Everyone needs a good pastor. Right?? Someone to love you, to guide you on God’s path, to lovingly sound the alarm when you begin to wander off the flight plan. These are all the holy things that us pastors are called to do.
What happens when the pastor needs a pastor? By the polity of the PC(USA), the “pastor’s pastor” is supposed to be the Executive Presbyter. However, with shrinking budgets and personnel at presbytery offices, the duties of the presbyter have become so overburdened, that it’s impossible for the Presbyter to respond to all of the needs of the pastors, except the most urgent.
Where does this leave those who serve on the front lines of churches that are hurting, wrestling with huge issues of declining membership, Biblical authority, and how we are the body of Christ in the 21st century? I’ve been having lunch with a couple of local pastors over the last month, and the conversation always turns to our shared feelings of isolation from our colleagues and the larger body of Christ.
In other words, we all wish we had a pastor.
I know that budgets are tighter than ever, but like Jeremiah buying a field, (Jeremiah 32) what would it be if our presbyteries invested some money in a full-time pastor that would serve the pastors?
Some duties might include:
1. A regular worship service for pastors. We know that there are too few opportunities for pastors to worship without leading/helping to lead the service. This pastor would organize a regular worship service for members of the presbytery to come together, feel and enjoy the presence of God without having to “do” anything. When the leaders of the church don’t worship, pray, and study Scripture together, how can we expect the church to grow and prosper?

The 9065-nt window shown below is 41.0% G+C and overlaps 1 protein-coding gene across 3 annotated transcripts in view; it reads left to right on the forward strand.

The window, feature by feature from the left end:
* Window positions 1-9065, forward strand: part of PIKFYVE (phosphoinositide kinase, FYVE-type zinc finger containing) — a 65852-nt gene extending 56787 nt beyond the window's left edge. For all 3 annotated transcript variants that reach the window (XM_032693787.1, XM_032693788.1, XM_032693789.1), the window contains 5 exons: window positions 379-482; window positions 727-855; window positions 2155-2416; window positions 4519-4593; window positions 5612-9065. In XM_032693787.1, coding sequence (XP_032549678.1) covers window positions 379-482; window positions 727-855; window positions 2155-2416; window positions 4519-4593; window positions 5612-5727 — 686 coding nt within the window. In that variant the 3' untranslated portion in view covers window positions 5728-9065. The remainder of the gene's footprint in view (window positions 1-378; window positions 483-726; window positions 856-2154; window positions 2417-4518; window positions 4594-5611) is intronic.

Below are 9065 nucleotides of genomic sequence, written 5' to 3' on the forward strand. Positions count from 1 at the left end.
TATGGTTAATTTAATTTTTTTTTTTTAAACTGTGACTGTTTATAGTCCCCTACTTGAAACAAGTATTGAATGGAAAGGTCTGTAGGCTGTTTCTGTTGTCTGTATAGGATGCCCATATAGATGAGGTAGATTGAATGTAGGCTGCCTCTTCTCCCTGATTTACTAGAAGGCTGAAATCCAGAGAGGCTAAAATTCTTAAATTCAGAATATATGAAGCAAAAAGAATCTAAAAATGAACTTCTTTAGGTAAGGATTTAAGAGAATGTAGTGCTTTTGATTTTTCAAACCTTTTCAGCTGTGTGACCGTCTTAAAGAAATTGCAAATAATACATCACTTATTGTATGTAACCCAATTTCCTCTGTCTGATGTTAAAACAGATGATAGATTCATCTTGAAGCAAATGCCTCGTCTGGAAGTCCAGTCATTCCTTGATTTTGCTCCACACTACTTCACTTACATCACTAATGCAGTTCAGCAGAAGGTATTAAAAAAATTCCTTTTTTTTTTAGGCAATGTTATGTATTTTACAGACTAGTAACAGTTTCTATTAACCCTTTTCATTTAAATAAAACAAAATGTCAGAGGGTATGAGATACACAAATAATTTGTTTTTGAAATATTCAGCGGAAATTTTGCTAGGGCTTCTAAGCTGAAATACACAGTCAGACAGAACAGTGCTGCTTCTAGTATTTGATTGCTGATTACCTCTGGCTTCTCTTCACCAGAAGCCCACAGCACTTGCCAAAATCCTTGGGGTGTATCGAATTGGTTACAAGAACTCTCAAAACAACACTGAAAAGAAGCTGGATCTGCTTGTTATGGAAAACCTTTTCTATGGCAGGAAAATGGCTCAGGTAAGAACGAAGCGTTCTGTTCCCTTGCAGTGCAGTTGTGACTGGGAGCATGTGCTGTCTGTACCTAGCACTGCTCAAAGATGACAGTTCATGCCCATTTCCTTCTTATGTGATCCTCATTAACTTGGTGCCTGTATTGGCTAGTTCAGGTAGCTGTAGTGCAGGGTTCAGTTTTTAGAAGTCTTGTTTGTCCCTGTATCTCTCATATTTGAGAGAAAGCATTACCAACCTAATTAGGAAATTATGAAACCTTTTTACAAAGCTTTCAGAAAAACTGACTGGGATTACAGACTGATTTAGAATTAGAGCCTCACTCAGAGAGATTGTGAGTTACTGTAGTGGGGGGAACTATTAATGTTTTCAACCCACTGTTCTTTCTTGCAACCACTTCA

2. Help organize a time for pastors to meet and encourage each other. The Presbyterian Church claims to be a connectional church, but are we really? I don’t know the names of half the pastors in my presbytery. I know that I don’t get out much, but I don’t think I’m alone in this. Feelings of isolation are inevitable when we don’t even know our colleagues. This would also help increase trust between pastors and the presbytery. At our last stated meeting of presbytery, in the debate over our newly revised Gracious Dismissal Policy, I heard evidence of a lack of trust between pastors and the presbytery, especially the role of those serving on the COM. If we had lunch each week with those serving in those roles, and we worshiped alongside them, issues of trust begin to vanish.
3. Serve as a pastoral resource for all pastors. Each pastor has their own struggles, both personal and professional. Sometimes, we just need a listening ear, sometimes we need a shoulder to cry on, sometimes we need someone who can journey with us through a particular season in our lives. Unfortunately, family and friends are not always able to provide this. The “pastor’s pastor” would help provide this as needed.
Jeremiah bought a field during the worst possible economic climate. Verse 15 says: “For thus says the Lord of hosts, the God of Israel: Houses and fields and vineyards shall again be bought in this land.” Isn’t this what we all want for God’s kingdom here on earth??